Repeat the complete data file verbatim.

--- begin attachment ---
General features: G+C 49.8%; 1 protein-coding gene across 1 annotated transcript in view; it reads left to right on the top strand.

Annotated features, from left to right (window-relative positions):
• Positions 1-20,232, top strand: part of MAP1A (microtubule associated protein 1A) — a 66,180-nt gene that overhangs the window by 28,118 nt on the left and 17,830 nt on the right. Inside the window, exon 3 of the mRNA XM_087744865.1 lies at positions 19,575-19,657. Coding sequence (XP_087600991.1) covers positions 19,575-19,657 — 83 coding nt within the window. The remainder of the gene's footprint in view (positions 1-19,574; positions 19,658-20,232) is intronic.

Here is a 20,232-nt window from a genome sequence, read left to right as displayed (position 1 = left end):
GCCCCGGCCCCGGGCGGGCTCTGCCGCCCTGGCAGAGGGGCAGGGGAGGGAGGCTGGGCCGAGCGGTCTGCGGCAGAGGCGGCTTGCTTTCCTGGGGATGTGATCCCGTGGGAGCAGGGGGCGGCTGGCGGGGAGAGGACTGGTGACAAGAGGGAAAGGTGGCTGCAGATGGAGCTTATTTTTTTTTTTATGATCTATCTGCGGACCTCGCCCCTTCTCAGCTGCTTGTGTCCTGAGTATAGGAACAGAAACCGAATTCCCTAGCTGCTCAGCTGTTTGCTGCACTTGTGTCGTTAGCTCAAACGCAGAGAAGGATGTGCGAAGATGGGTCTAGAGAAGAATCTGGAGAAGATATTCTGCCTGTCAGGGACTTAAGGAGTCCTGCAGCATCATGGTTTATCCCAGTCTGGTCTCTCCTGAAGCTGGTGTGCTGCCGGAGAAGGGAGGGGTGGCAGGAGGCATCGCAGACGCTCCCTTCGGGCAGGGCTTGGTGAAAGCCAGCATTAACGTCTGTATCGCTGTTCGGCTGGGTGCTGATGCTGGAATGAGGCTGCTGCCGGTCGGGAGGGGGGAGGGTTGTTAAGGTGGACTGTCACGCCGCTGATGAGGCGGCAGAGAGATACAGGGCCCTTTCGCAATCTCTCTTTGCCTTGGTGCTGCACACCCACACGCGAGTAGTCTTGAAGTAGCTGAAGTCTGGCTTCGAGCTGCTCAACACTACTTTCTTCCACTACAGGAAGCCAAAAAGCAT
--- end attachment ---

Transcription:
General features: G+C 49.8%; 1 protein-coding gene across 1 annotated transcript in view; it reads left to right on the top strand.

Annotated features, from left to right (window-relative positions):
• Positions 1-20,232, top strand: part of MAP1A (microtubule associated protein 1A) — a 66,180-nt gene that overhangs the window by 28,118 nt on the left and 17,830 nt on the right. Inside the window, exon 3 of the mRNA XM_087744865.1 lies at positions 19,575-19,657. Coding sequence (XP_087600991.1) covers positions 19,575-19,657 — 83 coding nt within the window. The remainder of the gene's footprint in view (positions 1-19,574; positions 19,658-20,232) is intronic.

Here is a 20,232-nt window from a genome sequence, read left to right as displayed (position 1 = left end):
GCCCCGGCCCCGGGCGGGCTCTGCCGCCCTGGCAGAGGGGCAGGGGAGGGAGGCTGGGCCGAGCGGTCTGCGGCAGAGGCGGCTTGCTTTCCTGGGGATGTGATCCCGTGGGAGCAGGGGGCGGCTGGCGGGGAGAGGACTGGTGACAAGAGGGAAAGGTGGCTGCAGATGGAGCTTATTTTTTTTTTTATGATCTATCTGCGGACCTCGCCCCTTCTCAGCTGCTTGTGTCCTGAGTATAGGAACAGAAACCGAATTCCCTAGCTGCTCAGCTGTTTGCTGCACTTGTGTCGTTAGCTCAAACGCAGAGAAGGATGTGCGAAGATGGGTCTAGAGAAGAATCTGGAGAAGATATTCTGCCTGTCAGGGACTTAAGGAGTCCTGCAGCATCATGGTTTATCCCAGTCTGGTCTCTCCTGAAGCTGGTGTGCTGCCGGAGAAGGGAGGGGTGGCAGGAGGCATCGCAGACGCTCCCTTCGGGCAGGGCTTGGTGAAAGCCAGCATTAACGTCTGTATCGCTGTTCGGCTGGGTGCTGATGCTGGAATGAGGCTGCTGCCGGTCGGGAGGGGGGAGGGTTGTTAAGGTGGACTGTCACGCCGCTGATGAGGCGGCAGAGAGATACAGGGCCCTTTCGCAATCTCTCTTTGCCTTGGTGCTGCACACCCACACGCGAGTAGTCTTGAAGTAGCTGAAGTCTGGCTTCGAGCTGCTCAACACTACTTTCTTCCACTACAGGAAGCCAAAAAGCAT